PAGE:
The 300SL Mercédès-Benz, which created such a sensation in sports-car racing two years ago, until the manufacturers withdrew it from competitions because “they had learnt all they needed to know,” was brought to Silverstone on October 14th for the delectation of a few favoured motoring journalists. Rudolf Uhlenhaut, head of the Mercédès-Benz experimental and racing department, drove each journalist for two or three fast laps (of the full Silverstone circuit. This was a wonderful experience, for Uhlenhaut is well known to be nearly as fast as Fangio when it comes to poking a Mercédès round the circuits, and while he may have kept just a little in hand during these demonstration runs, the 300SL was driven very fast indeed, using all the available space on the corners. Uhlenhaut used only top and third gears, bringing the car out of the corners by skilful opening of the throttle, the speed rising to something like 112 m.p.h. along the straights.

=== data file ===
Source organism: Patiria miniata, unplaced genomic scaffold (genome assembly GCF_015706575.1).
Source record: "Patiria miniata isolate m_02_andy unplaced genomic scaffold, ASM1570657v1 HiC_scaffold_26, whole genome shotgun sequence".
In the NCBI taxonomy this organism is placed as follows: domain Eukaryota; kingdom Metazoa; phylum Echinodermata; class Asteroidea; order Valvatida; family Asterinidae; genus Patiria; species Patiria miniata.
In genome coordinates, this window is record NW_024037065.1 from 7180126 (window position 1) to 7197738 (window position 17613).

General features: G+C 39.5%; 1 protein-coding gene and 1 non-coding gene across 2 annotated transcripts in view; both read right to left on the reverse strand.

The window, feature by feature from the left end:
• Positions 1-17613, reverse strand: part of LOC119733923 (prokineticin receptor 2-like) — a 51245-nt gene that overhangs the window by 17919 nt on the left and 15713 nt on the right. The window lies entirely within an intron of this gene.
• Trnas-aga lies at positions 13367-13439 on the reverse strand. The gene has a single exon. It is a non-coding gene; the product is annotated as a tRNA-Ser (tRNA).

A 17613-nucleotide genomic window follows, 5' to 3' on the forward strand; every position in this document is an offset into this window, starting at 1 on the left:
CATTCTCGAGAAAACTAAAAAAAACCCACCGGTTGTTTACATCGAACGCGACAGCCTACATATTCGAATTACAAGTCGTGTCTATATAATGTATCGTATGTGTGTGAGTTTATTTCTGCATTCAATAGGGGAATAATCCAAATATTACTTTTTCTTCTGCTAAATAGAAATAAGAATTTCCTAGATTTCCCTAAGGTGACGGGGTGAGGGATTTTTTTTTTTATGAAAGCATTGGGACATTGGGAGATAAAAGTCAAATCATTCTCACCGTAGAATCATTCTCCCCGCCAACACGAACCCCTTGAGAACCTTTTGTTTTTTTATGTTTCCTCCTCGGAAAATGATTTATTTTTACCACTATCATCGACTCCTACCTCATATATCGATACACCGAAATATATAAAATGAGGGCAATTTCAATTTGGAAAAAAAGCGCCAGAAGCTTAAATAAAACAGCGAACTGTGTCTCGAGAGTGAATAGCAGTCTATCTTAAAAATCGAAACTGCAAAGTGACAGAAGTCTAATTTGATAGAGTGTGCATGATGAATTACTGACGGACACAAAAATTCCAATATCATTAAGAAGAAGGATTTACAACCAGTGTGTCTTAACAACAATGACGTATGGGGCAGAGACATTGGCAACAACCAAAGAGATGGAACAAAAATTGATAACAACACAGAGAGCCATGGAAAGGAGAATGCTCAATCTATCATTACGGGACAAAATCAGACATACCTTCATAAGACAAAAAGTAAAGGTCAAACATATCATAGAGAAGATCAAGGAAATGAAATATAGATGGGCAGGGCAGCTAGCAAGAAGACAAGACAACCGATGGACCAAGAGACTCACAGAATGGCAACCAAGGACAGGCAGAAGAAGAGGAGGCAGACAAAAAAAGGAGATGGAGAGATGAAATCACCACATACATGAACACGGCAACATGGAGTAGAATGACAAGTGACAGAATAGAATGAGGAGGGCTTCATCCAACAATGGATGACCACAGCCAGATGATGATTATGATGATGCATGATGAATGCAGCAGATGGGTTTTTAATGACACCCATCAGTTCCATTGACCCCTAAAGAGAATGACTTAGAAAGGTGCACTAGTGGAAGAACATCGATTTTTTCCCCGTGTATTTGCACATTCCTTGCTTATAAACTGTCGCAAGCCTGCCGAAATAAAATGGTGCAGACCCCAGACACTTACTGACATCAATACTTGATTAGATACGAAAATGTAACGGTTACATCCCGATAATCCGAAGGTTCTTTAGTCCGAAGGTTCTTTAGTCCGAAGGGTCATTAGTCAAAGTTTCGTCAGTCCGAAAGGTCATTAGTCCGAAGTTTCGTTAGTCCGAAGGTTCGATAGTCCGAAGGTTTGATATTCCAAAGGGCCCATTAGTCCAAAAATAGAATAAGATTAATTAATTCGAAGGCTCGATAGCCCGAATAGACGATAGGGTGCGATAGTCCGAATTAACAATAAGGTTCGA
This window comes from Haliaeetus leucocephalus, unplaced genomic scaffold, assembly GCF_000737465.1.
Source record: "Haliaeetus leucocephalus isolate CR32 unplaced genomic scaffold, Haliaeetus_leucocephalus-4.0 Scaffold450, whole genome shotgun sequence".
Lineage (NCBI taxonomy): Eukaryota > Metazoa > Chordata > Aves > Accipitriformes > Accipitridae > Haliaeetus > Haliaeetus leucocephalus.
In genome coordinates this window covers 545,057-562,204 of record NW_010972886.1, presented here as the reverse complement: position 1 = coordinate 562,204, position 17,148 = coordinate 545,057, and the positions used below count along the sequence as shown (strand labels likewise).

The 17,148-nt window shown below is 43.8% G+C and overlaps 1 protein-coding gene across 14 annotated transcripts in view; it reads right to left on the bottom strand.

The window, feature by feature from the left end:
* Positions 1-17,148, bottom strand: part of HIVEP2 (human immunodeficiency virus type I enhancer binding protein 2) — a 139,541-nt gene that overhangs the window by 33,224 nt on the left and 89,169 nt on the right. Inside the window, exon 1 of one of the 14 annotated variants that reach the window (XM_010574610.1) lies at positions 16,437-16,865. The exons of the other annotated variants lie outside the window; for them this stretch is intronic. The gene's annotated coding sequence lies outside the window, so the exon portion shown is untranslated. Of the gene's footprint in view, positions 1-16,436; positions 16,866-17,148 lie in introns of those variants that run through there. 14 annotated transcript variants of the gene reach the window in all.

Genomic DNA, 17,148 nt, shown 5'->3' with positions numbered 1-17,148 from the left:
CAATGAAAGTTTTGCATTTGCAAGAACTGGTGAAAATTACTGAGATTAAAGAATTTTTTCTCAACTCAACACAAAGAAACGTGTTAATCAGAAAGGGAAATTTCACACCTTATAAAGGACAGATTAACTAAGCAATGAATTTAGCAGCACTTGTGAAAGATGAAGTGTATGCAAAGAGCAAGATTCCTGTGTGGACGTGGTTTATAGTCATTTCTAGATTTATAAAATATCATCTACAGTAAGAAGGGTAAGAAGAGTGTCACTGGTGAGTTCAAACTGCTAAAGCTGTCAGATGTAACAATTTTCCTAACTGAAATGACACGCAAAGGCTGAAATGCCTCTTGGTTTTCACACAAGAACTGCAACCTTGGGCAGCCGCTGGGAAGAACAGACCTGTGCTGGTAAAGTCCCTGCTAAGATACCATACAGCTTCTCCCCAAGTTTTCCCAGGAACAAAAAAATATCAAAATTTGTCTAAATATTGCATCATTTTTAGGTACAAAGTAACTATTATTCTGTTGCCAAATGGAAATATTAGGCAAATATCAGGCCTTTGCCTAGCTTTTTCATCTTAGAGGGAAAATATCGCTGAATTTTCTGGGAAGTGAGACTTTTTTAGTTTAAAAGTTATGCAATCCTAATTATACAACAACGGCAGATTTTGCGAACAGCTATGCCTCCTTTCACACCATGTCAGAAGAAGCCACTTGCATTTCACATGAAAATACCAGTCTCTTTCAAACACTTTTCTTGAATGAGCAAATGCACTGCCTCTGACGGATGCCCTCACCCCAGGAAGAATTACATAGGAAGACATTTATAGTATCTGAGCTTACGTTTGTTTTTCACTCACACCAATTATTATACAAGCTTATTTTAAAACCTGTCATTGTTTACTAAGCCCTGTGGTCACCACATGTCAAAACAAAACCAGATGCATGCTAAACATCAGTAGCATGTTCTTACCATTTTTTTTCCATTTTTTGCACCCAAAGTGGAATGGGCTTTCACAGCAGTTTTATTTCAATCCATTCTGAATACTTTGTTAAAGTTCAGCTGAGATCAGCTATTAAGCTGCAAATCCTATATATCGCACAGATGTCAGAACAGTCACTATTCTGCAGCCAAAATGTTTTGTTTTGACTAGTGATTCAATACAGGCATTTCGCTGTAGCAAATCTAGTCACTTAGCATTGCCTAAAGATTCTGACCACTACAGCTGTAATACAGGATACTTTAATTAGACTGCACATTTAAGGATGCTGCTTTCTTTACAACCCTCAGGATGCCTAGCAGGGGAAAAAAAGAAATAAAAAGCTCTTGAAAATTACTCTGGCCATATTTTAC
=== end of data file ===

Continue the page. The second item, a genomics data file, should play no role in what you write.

Later came the opportunity of trying the 300SL for oneself and while fast “lappery” masks rather than clarifies impressions of a strange car, especially one of this power and speed, we were impressed by the manner in which 6,000 r.p.m. came up in the indirect gears, equal to nearly 100 m.p.h. in third, the comfort and support of the cloth-upholstered bucket driving seat, the high-geared, taut, somewhat heavy steering, the very fine road-holding, swing-axle rear i.s. notwithstanding, and particularly by the great power of the light-to apply, completely fade-free brakes, with their turbo-finned drums. Naturally, the extreme power and urge of the 300SL impressed. It also created favourable comment for the manner in which it stood up to this continual high-speed without falter, the exhaust showing neither blue haze nor black smoke, the engine starting promptly, and no trouble of any sort remotely thought of, except for a big nail which punctured one of the Dunlops, although this car, with the first production fuel-injection engine, was used as a road-hack and probably did nearly 200 miles of fast work at Silverstone. The accelerator has a short travel and when it is depressed the result is interesting! The car snaked somewhat when taking an adverse camber and it is possible, that a de Dion back-end would hold it down better, although it is certainly an outstandingly stable and safe car.